The positional previews continue with the infielders tonight, and will be capped off over the course of the weekend with the rotation, the bullpen, and the coaching staff.
The infield probably offers the most stable portion of the roster, with a wealth of young talent and players who have staked claims on positions as pieces to build around. Anthony Rizzo, Starlin Castro, and Darwin Barney all appear to be locked into their positions, at least for a few more years. Wellington Castillo is a talent who could make his claim to the catcher position, and there are some intriguing prospects who could lay claim to the hot corner.
Catcher: Wellington Castillo, Dioner Navarro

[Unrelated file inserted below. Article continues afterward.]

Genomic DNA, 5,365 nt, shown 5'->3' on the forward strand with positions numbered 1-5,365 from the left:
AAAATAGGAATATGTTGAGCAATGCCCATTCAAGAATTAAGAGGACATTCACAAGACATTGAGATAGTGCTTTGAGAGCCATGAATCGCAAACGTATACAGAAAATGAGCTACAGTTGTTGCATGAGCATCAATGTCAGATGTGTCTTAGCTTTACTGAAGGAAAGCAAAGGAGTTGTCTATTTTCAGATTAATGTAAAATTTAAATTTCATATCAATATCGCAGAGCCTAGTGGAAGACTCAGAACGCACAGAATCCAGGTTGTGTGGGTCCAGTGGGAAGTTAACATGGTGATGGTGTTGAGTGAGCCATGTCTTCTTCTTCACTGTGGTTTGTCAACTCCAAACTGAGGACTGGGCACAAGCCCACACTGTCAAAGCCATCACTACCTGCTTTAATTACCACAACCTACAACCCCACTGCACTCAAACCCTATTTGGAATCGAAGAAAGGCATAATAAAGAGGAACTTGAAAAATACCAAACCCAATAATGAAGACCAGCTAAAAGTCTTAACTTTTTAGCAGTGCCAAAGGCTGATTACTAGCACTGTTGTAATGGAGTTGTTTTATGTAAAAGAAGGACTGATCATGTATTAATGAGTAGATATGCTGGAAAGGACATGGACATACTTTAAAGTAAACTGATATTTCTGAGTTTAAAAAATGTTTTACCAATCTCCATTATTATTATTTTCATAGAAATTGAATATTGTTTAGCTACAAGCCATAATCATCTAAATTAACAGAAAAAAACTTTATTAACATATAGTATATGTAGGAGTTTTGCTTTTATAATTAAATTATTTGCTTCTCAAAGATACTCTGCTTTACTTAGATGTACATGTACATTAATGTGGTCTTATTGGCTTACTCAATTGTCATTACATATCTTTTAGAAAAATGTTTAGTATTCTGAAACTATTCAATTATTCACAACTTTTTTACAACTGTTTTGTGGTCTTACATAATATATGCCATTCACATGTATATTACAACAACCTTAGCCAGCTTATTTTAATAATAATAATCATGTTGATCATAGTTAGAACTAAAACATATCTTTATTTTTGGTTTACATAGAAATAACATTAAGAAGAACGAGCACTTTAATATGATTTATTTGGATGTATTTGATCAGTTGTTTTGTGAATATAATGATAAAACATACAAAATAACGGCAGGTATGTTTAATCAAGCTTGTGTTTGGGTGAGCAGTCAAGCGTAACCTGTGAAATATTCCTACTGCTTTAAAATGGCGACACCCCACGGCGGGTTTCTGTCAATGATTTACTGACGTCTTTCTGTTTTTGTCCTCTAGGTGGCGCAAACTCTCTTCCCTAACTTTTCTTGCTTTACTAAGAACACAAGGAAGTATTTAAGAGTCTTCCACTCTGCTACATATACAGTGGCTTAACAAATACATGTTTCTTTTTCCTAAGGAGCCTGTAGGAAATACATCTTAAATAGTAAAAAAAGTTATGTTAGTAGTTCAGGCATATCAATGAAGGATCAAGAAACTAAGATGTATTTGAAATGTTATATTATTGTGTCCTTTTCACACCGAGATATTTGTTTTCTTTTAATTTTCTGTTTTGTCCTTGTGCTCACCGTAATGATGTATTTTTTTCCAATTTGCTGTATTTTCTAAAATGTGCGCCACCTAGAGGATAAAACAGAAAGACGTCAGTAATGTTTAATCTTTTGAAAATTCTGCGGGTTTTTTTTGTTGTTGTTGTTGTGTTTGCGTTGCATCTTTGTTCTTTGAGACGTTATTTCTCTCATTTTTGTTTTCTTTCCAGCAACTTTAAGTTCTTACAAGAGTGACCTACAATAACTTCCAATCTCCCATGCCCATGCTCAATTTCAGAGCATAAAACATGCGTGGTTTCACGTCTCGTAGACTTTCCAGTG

I list both Castillo and Navarro because no catcher plays everyday. The most physically demanding position on the diamond requires two players who can handle the job effectively. This season, Wellington Castillo has the opportunity to stake his claim to the job as the primary back stop. Being guided by veteran, and 2008 All-Star, Dioner Navarro was one of the better moves the front office made this off-season. Navarro has history with Matt Garza and has been around long enough to be a calming and guiding influence on the young, talented Castillo. The talent aspect is what jumps out about Castillo. Bruce Levine posted a great article for ESPNChicago today about Castillo, and quoted one NL scout saying, “As a hitter he makes hard contact and has plenty of power. The only thing you aren’t sure of when you watch him is how he calls a game. Last fall they had so many below par starters that I could not evaluate his game calling skills.” Without spoiling the rest of the article, it goes on to talk about how it’s tough to judge Castillo’s ability to call a game because of the pitchers he was working with last year as the season came to a close. I tend to disagree with that a little, because he got reps with those pitchers in Iowa, but there is something to be said about major league experience. Either way, Castillo is mighty talented, and has a chance to solidify himself as the catcher of the future this season.